Shooting a dad dead outside a school isn't just murder - it's child abuse on a massive scale
Cruel gunman exposed youngsters, especially the victim's children, to unimaginable trauma, says Fionola Meredith
The murder at the school gates in west Belfast reveals, yet again, the brutal violence and lawlessness that lies just below the surface in Northern Ireland. This is not a normal place, and we are not a normal people.
We live in a society where mothers bring their sons to paramilitaries to be shot in the legs, because the alternative is even more dreadful.
We live in a society where a father, sitting in his car waiting to collect his young son from school, can be murdered in front of hundreds of children.
A school at picking-up time is meant to be a safe, cheerful place. Instead, people described the frantic efforts of teachers to throw coats over the windscreen of Jim Donegan's car to shield children from the unimaginably appalling sight of his bullet-riddled body. It was still visible to youngsters through the shattered driver's window.
In the chaos, many children were left stranded because their parents were not able to get near the school, which must have redoubled their fear and confusion. One autistic child was left literally speechless.
Counselling and support will be made available to them, of course, but what will be the long-term effect on the children, their parents, and their teachers, who were forced to bear witness to this horrific act and its aftermath?
What will it do to Mr Donegan's son - aged about 13 and just on the cusp of adolescence - who fled screaming into the school after his father was shot?
What will it do to his wife, Laura, and his younger son, both of them left clinging to each other and sobbing uncontrollably?
We know a great deal more about trauma today than we did during the long years of the Troubles.
The enduring pain of victims has always been clear, of course, but now we have learned in precise detail what terrible harm trauma can wreak on a human life. It can even be mapped on brain scans.
Dr Bessel Van Der Kolk is one of the world's foremost experts on traumatic stress. In his definitive book, The Body Keeps the Score, Van Der Kolk explains how trauma "changes not only how we think and what we think about, but also our very capacity to think".
He says that trauma is "not just an event that took place sometime in the past; it is also the imprint left by that experience on mind, brain and body".
Trauma can drain people of joy, purpose and spontaneity. It can make them sick, or dependent on drugs and alcohol. It can leave them feeling radically unsafe, with jittery, hyper-vigilant bodies, unconsciously primed to react to the next catastrophe they feel is always imminent.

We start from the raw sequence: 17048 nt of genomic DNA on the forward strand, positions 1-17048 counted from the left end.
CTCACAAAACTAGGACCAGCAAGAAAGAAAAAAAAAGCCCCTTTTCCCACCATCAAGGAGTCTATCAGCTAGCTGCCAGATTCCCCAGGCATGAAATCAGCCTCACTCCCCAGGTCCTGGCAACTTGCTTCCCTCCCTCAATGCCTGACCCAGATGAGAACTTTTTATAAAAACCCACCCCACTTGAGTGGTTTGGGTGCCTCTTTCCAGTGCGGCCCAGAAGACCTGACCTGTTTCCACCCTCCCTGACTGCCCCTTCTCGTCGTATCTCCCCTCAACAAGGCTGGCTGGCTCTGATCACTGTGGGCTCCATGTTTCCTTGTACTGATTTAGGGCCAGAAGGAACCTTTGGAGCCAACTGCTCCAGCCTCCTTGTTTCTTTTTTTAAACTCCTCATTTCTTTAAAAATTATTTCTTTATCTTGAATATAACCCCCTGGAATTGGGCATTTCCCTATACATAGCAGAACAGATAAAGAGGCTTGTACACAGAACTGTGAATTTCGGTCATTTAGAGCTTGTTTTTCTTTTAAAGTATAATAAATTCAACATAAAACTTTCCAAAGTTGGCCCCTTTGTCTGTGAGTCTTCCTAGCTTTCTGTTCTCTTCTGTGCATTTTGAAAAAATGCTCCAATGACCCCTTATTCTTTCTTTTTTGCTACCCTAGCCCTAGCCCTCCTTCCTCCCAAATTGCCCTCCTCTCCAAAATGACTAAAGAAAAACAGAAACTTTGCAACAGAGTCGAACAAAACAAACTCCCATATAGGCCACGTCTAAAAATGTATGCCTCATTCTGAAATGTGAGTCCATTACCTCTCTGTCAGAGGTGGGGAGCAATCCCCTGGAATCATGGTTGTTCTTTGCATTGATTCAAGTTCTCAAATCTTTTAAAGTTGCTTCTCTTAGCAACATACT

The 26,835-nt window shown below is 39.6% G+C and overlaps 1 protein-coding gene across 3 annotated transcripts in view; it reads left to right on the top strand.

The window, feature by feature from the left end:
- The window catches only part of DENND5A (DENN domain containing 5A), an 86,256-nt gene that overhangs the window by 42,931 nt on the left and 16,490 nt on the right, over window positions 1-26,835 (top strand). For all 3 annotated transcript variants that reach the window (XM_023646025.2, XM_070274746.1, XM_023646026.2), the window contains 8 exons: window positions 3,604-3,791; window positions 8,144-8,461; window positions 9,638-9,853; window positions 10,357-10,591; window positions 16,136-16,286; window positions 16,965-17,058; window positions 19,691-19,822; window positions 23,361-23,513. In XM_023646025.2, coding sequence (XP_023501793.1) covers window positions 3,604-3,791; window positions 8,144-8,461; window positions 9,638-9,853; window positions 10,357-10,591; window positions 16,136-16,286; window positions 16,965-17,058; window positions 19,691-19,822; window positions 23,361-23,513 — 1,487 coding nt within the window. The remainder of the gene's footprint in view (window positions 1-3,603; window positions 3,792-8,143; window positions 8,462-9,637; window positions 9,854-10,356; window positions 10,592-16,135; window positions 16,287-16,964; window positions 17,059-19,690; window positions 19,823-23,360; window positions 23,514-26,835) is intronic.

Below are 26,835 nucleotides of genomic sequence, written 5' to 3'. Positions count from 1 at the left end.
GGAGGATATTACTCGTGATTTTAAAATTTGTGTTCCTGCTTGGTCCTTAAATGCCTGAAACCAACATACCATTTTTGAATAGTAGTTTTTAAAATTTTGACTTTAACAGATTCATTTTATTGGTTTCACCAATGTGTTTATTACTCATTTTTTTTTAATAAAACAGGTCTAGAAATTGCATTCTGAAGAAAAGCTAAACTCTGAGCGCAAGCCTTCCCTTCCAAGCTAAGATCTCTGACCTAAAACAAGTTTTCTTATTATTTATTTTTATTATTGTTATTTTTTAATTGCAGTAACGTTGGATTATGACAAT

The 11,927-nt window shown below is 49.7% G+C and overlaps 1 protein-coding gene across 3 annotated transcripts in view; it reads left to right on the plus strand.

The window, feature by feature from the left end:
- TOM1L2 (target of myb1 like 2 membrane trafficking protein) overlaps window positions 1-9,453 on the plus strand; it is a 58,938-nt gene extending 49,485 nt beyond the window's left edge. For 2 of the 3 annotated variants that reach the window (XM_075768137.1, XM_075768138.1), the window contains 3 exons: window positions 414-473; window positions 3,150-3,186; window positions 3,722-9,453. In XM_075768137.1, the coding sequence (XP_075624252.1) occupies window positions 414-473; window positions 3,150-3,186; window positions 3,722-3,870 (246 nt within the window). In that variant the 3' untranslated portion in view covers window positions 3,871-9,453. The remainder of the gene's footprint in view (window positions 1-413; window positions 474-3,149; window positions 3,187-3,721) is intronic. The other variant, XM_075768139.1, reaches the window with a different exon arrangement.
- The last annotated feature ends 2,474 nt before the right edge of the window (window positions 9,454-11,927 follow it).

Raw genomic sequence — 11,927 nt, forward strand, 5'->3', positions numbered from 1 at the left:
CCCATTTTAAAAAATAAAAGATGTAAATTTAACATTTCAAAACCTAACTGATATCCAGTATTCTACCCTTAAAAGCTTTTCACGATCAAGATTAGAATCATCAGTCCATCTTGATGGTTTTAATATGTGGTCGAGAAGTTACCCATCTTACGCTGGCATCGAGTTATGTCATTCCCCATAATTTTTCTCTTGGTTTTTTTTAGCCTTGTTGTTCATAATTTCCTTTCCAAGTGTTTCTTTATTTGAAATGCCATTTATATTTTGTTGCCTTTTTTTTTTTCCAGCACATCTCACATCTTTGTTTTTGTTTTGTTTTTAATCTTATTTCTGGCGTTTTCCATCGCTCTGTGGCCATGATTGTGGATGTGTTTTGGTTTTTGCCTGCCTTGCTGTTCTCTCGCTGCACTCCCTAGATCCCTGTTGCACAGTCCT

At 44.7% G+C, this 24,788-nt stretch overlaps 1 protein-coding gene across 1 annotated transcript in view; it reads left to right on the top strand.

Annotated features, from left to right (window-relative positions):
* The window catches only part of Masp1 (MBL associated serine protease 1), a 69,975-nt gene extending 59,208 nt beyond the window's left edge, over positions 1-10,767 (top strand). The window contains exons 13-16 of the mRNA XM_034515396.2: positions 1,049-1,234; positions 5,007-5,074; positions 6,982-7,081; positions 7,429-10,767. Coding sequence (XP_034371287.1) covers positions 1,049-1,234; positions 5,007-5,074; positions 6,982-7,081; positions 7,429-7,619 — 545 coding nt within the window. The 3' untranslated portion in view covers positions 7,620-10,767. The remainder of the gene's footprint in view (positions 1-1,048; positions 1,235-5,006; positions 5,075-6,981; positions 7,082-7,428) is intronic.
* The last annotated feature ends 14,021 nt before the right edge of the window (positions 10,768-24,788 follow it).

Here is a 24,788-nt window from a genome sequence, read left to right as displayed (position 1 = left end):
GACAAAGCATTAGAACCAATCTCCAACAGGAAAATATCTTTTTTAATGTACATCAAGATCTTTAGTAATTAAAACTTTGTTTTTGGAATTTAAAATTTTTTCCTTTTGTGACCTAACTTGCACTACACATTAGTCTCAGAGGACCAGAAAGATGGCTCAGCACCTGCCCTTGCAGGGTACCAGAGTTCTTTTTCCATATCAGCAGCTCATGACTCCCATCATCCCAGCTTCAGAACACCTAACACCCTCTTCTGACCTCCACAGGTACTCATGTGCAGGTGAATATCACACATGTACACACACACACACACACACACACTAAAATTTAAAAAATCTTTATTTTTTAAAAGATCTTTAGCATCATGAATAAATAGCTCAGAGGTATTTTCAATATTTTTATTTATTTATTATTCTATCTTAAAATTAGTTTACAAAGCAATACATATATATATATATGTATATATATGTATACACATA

Such people may know, rationally, that whatever befell them is unlikely to happen again, but the deep part of the brain which governs the survival instinct doesn't know that, and so they get stuck in a state of perpetual underlying fear.
Any trigger, however small - even a certain smell or sound - can set them off, like a hyper-sensitive smoke alarm, and catapult them straight back to the source of the original trauma.
As Van Der Kolk observes, traumatic experiences leave traces on histories, cultures and families, as the after-effects pass down through the generations.
Northern Ireland is surely an obvious case in point.
Killing fathers in front of their children is far from unknown here. Only last year, Colin Horner was shot in front of his three-year-old son in Bangor, the victim of a loyalist paramilitary feud.
Not even school-age, this boy was exposed to the worst depravity that human beings can wreak on each other, something that nobody - certainly not a tiny child - should ever have to see. Who does that? Who commits murder, let alone murder in full view of children? What kind of diabolical, pitiless psychopath would you have to be?
By intervening so viciously and callously not just in the lives of the Donegan family, but in the lives of the children who were innocent witnesses, the gunman is guilty not only of murder, but of mass child abuse.
He can walk away and return to his own life until the day, which can't come soon enough, when he is caught, prosecuted and called to account for his abominable actions.
Mr Donegan himself is past all help now. The people who will bear the scars of pain, horror and fear, for many years to come, are his family and the scores of youngsters whose childhoods ended on Tuesday, after school.